The Tacoma down there is pretty much the same as what we’re familiar with in America, but to distance it from the Hilux, it’s exclusively 6 cylinder; the same 1GRFE 4.0L DOHC V6, but unlike the Hilux, they only come with higher trims like the TRD Sport/Off Road packages and the most fully loaded SR5 trim Toyota has. Also if I recall, it only comes with the crew cab, I THINK.

        • 0 avatar
          danio3834

          “I was considering tackling Mexico next, but it’s harder than you think. Virtually all Canada/USA cars are identical”.

          Not all, I think you should do an article solely on the second generation Ramcharger based on the 90′s Big Rig Ram. I think those were Mexico only.

    • 0 avatar

      It’s a real pity the Holden Commodore is disappearing. I’m really hoping I can rent one when I go there next year.

    • 0 avatar
      pg123456789

      True … we should have Alfa (coming soon hopefully), Renault and Peugeot back in the USA.

    • 0 avatar
      fincar1

      I would suspect that Australia probably doesn’t have so many government requirements to meet before a car is put on sale there. That is the main reason we don’t have more makes, models, series, or transmission and engine choices in the US – too much government.

      • 0 avatar
        RobertRyan

        No we have as many as in the US, but differing requirements.

        • 0 avatar
          CJinSD

          Do you have 100,000 mile no-maintenance emissions requirements? I suspect they’re a big part of why we see so few drive train options.

          • 0 avatar
            RobertRyan

            Yes. 5yr 100,000km warranties not miles. Emissions also covered.

          • 0 avatar
            CJinSD

            It isn’t the warranty cost. It is that every drive train configuration has to be connected to an EPA approved test dyno for 100,000 miles and emissions can’t exceed parameters for that duration without maintaining the engine. The cost of certification is thus very high. 62,000 miles is also very different from 100,000 miles when you’re talking about performance of emissions controls in engines that don’t even get the benefits of maintenance.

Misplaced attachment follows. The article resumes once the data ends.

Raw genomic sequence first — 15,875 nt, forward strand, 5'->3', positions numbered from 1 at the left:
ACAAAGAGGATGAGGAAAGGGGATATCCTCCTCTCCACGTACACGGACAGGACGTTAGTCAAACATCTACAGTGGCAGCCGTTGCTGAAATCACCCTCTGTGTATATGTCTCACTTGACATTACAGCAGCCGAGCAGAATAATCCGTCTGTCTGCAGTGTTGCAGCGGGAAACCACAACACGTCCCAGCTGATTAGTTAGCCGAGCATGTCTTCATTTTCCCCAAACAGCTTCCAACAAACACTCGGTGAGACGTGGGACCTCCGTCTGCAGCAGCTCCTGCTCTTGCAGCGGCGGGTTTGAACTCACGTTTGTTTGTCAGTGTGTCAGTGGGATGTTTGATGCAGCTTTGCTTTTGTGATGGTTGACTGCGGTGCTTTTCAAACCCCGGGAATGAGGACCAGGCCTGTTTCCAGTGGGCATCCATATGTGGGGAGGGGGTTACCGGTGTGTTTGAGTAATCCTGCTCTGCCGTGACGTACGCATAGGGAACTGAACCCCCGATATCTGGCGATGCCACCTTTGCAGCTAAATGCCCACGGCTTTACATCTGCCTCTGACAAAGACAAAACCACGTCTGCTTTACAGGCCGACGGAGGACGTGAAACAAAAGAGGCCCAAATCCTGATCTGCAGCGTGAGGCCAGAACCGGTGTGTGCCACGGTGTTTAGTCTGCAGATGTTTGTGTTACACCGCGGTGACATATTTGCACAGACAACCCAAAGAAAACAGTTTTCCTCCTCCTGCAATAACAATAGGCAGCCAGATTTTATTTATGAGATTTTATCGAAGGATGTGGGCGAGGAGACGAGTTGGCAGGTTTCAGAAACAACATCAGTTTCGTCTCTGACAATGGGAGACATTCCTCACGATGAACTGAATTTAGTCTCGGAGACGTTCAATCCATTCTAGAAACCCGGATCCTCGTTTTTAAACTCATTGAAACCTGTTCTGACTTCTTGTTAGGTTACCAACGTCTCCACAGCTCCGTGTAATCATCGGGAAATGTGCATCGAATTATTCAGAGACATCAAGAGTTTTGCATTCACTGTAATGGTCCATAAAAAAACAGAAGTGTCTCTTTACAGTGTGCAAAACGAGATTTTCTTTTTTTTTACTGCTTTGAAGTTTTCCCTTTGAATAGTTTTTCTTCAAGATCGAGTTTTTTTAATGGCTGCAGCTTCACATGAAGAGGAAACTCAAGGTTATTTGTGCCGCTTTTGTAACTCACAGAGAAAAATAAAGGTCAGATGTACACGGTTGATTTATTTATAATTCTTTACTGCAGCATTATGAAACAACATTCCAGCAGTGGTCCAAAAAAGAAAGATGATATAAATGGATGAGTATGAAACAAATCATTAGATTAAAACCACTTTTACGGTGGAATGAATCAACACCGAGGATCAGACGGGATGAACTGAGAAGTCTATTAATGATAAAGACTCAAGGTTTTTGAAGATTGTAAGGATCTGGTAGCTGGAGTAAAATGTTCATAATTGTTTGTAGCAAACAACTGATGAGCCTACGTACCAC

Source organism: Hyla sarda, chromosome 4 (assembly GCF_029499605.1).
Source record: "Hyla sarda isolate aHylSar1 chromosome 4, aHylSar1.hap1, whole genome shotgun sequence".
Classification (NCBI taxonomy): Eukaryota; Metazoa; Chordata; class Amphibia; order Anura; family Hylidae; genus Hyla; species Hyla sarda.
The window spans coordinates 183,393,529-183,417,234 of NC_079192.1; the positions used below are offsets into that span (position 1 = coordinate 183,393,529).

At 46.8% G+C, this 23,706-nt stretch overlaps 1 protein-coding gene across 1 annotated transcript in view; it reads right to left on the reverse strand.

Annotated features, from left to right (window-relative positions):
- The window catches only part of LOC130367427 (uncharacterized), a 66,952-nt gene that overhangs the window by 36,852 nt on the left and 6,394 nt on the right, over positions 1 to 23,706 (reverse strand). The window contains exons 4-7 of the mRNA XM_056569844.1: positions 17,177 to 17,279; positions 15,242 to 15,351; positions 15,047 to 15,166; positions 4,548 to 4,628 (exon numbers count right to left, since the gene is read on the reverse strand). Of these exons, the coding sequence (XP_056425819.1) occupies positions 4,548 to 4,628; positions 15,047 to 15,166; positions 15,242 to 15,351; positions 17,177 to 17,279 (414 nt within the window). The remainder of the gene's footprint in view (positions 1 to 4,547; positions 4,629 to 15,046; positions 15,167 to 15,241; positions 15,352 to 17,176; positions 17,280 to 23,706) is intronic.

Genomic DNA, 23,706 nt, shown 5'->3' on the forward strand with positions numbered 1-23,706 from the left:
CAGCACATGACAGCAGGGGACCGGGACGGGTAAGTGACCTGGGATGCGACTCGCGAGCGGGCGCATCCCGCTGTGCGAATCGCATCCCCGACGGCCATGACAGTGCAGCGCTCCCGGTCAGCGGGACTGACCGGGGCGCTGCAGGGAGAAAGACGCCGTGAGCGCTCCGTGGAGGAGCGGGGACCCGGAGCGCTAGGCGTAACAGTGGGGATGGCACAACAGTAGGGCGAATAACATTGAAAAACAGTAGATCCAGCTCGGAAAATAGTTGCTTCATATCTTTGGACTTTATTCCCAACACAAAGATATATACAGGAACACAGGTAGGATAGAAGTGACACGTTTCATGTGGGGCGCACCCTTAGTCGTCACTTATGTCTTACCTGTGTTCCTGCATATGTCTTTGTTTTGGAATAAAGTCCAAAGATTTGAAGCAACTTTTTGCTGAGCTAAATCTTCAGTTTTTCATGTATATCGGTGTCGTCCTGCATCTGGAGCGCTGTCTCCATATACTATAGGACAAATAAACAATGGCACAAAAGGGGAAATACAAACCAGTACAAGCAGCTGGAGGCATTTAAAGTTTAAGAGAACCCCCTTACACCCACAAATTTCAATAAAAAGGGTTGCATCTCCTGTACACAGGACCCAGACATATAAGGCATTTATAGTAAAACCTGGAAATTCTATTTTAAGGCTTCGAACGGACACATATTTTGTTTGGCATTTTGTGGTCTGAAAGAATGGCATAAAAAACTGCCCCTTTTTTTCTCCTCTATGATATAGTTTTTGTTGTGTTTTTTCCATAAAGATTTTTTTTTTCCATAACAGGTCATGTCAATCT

• 0 avatar
            RobertRyan

            They can take you off the road if the car exceeds the emissions regulations. All drive trains have to meet those emissions requirements, not just one.
            The 3-5yr warranty also covers emission compliance, not just the distance covered.

          • 0 avatar
            CJinSD

            There is a difference between being able to maintain a car and fix any issues to keep it serviceable over the warranty period and being required to prove that each configuration can stay in spec for 100,000 miles of continuous operation without any attention.

          • 0 avatar
            RobertRyan

            ” configuration can stay in spec for 100,000 miles of continuous operation without any attention.”

            You got it. The latter is part of the Warranty. except in this case 100,000K or 3/5 yrs which come first.

          • 0 avatar
            CJinSD

            A warranty is completely different. A warranty can require maintenance. Want the warranty to apply to your car? Then you need to pay for air filters, fuel filters, oil changes, perhaps even a set of spark plugs. Want to get an EPA certification? You need to prove your car will remain in spec in the hands of an uncaring owner. Then you’ve got the fact that the US requirement is 60% longer than the much easier to accommodate warranty requirement, and the task becomes so expensive that manufacturers limit engine choices in cars that sell in far greater numbers than the best-sellers in Australia.

          • 0 avatar
            RobertRyan

            “Then you’ve got the fact that the US requirement is 60% longer than the much easier to accommodate warranty requirement, and the task becomes so expensive that manufacturers limit engine choices in cars that sell in far greater numbers than the best-sellers in Australia.
            Actually it is not 60% longer. 100,000 miles would be covered by a car being driven hard in the three to five year period. That car or vehicle should be able to meet pollution reqirements
            Model restriction? To reduce overall costs of the vehicle. That is why you get some awfully basic vehicles being sold as “roadworthy” in the US. The “emission no maintenace” covers 100,000 k’s if you do not use it much 3 to 5yrs depending on the manufacturer.

      • 0 avatar
        Brian P

        The difference is that Australian technical regulations are more or less the same as UN-ECE (which is used by most of the world outside of North America) whereas US standards are specific to that market and not necessarily compatible with UN-ECE standards. A vehicle that received type approval to UN-ECE should require little or no additional compliance work to be sold in Australia, but the US standards are a whole different ball game, any UN-ECE type approval for the vehicle is meaningless to NHTSA and EPA and the vehicle has to be completely re-certified (and with many modifications).